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China threatens retaliation if U.S. House speaker meets Taiwan president

2023-03-29T03:43:53Z

China threatened to retaliate on Wednesday if U.S. House Speaker Kevin McCarthy meets Taiwan President Tsai Ing-wen during her planned transit of the United States next month, saying any such move would be a “provocation”.

China, which claims democratically-ruled Taiwan as its own territory, has repeatedly warned U.S. officials not to meet Tsai, viewing it as support for the island’s desire to be seen as a separate country.

China staged war games around Taiwan last August when then-U.S. House Speaker Nancy Pelosi visited Taipei, and Taiwan’s armed forces have said they are keeping watch for any Chinese moves when Tsai is abroad.

Tsai is due to depart on Wednesday for a trip to Guatemala and Belize that will see her transit through New York and Los Angeles. While not officially confirmed, she is expected to meet McCarthy while in California, at the end of her trip.

Zhu Fenglian, spokesperson of China’s Taiwan Affairs Office, told reporters in Beijing that Tsai’s “transits” of the United States were not just her waiting at the airport or hotel, but for her to meet U.S. officials and lawmakers.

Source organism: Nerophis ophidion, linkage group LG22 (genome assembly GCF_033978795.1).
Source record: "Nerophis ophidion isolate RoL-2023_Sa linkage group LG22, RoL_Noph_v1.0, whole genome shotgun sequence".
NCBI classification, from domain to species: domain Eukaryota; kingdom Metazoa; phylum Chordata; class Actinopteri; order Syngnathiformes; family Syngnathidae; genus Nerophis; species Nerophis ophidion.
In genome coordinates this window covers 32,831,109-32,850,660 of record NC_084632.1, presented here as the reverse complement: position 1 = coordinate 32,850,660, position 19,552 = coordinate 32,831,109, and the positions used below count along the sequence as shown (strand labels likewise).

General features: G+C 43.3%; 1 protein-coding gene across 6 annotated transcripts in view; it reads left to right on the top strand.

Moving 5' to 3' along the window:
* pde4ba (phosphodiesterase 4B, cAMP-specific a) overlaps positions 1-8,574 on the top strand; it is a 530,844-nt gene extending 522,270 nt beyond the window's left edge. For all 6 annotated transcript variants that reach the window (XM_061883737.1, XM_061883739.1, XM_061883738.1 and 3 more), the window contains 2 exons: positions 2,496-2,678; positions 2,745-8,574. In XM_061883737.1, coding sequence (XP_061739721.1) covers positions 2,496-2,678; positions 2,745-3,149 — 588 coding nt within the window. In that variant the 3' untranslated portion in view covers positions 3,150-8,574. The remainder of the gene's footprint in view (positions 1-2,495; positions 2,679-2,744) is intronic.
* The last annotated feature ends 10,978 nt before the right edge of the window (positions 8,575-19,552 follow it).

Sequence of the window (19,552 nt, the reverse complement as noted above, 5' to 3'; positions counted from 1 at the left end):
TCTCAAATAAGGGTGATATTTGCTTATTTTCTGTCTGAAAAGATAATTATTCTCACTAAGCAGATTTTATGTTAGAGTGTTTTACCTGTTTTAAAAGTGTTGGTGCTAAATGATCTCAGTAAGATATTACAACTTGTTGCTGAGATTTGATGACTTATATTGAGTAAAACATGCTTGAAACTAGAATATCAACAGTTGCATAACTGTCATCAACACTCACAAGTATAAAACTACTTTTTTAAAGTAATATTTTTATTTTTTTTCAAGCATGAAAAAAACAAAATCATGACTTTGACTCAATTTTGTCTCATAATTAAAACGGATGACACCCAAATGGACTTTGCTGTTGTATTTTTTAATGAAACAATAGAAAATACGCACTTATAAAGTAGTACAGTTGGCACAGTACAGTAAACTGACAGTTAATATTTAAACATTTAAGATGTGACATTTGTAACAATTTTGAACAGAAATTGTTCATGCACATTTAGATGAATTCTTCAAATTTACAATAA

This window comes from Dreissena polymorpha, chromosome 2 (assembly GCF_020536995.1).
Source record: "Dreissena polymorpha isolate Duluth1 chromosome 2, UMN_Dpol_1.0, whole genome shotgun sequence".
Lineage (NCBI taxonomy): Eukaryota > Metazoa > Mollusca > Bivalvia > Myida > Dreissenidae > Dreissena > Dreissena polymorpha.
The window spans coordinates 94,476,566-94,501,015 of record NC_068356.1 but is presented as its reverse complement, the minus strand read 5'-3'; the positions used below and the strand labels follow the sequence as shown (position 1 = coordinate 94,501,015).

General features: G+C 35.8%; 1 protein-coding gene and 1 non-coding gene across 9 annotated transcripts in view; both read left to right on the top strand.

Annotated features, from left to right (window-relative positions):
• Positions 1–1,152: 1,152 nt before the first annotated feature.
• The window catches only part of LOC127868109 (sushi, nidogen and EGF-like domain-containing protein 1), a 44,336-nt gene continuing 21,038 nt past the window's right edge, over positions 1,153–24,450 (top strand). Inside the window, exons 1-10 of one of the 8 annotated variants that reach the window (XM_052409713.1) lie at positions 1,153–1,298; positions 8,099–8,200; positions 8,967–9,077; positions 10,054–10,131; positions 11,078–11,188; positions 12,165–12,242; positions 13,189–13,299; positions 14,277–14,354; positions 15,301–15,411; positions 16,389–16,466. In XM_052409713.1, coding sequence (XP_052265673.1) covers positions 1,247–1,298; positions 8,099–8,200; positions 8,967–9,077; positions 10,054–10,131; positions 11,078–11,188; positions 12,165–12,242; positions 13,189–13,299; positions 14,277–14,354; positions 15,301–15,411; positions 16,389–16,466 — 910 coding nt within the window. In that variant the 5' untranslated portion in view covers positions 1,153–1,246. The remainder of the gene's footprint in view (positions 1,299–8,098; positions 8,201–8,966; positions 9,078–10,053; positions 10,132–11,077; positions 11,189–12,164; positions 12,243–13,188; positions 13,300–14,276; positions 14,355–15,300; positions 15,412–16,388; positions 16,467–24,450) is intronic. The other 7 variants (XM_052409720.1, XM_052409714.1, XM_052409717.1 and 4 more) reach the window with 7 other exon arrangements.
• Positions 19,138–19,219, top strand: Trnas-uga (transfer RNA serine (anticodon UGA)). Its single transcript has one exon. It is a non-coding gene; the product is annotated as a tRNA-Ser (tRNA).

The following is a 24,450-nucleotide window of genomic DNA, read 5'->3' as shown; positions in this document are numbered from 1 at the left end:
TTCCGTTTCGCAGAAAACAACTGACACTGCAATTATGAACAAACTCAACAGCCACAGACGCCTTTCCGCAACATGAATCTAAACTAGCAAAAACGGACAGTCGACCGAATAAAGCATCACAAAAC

“If she has contact with U.S. House Speaker McCarthy, it will be another provocation that seriously violates the one-China principle, harms China’s sovereignty and territorial integrity, and destroys peace and stability in the Taiwan Strait,” she said.

“We firmly oppose this and will definitely take measures to resolutely fight back,” Zhu added, without giving details.

The United States says such transits by Taiwanese presidents are routine and that China should not use Tsai’s trip to take any aggressive moves against Taiwan.

Taiwanese presidents routinely pass through the United States while visiting diplomatic allies in Latin America, the Caribbean and the Pacific, which, although not official visits, are often used by both sides for high-level meetings.

China says that both it and Taiwan belong to “one China” and that as a Chinese province the island has no right to any sort of state-to-state ties.

Taiwan’s government strongly rejects China’s sovereignty claims, and while Tsai has repeatedly offered talks with Beijing she has also said only Taiwan’s people can decide their future.

Tsai is expected to make comments at the airport before her flight leaves for New York.

Related Galleries:

Taiwanese President Tsai Ing-wen visits a military base in Chiayi, Taiwan March 25, 2023. REUTERS/Carlos Garcia Rawlins

FILE PHOTO-Zhu Fenglian, the new spokesperson for China’s Taiwan Affairs Office of the State Council, speaks at a news conference in Beijing, China November 27, 2019. Picture taken November 27, 2019. REUTERS/Stringer

Taiwan President Tsai Ing-wen makes a speech at an exhibition on late Japanese prime minister Shinzo Abe in Taipei, Taiwan March 27, 2023. REUTERS/Ann Wang
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